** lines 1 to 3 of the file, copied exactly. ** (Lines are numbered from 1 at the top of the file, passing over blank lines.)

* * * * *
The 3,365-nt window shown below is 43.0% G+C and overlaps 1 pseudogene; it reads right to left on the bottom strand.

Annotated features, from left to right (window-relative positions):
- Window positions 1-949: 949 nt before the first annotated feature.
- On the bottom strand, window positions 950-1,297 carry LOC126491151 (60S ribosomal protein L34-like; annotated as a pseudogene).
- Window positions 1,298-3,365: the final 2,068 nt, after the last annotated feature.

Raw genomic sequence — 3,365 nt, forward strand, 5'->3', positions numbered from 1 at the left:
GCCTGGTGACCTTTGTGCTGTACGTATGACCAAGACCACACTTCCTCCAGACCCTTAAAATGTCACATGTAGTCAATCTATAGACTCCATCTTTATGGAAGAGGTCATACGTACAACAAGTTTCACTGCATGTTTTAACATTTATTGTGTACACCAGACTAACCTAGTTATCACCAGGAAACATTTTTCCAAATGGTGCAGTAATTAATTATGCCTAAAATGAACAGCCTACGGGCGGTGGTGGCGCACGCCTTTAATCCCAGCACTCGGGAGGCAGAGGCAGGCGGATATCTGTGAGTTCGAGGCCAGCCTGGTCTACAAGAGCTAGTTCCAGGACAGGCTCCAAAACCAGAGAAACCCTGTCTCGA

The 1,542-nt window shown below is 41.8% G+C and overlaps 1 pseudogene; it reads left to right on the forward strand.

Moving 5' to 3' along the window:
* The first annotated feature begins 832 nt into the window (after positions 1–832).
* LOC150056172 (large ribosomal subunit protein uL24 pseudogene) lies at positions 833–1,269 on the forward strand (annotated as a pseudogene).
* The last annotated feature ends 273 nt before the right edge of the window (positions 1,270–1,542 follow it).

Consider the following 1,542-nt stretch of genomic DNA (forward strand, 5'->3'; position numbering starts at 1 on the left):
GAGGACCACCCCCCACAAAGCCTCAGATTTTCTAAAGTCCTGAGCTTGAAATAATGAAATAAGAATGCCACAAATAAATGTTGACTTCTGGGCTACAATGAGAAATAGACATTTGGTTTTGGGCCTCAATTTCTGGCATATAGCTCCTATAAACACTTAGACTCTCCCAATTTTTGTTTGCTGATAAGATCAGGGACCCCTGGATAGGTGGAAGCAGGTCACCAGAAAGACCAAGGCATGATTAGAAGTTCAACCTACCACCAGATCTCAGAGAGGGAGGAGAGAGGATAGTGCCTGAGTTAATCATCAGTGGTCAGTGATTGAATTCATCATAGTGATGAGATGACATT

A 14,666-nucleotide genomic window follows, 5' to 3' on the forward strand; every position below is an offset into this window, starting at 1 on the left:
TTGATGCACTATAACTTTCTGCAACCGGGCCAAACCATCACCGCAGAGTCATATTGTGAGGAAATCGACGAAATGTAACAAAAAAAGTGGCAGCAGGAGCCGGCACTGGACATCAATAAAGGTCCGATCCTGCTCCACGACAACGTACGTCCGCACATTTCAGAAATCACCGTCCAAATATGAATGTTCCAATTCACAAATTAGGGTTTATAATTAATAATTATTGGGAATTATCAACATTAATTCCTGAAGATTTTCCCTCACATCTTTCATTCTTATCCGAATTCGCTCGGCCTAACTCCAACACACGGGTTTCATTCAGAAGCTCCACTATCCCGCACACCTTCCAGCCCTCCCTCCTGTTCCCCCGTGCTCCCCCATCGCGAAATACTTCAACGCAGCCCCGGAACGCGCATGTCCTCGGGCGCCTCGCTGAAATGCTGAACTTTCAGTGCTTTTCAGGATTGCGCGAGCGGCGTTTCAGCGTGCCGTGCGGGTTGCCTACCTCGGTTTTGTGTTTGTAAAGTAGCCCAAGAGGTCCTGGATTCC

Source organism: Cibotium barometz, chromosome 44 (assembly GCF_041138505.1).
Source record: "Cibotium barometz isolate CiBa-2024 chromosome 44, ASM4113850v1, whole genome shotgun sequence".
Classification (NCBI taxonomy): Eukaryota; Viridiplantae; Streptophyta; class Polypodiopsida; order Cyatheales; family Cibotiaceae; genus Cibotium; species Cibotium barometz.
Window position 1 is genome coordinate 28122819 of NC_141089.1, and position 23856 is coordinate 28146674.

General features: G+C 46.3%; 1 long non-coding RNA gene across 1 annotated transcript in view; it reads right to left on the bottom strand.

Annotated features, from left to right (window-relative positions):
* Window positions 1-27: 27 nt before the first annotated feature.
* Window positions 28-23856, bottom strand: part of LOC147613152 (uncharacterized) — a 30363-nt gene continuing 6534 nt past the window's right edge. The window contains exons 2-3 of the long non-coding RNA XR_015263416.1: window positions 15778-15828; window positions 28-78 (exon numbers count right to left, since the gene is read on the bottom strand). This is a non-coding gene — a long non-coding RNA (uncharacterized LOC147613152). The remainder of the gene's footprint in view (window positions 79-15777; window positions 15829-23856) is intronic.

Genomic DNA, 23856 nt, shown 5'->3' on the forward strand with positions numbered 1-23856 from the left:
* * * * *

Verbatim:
The 3,365-nt window shown below is 43.0% G+C and overlaps 1 pseudogene; it reads right to left on the bottom strand.

Annotated features, from left to right (window-relative positions):
- Window positions 1-949: 949 nt before the first annotated feature.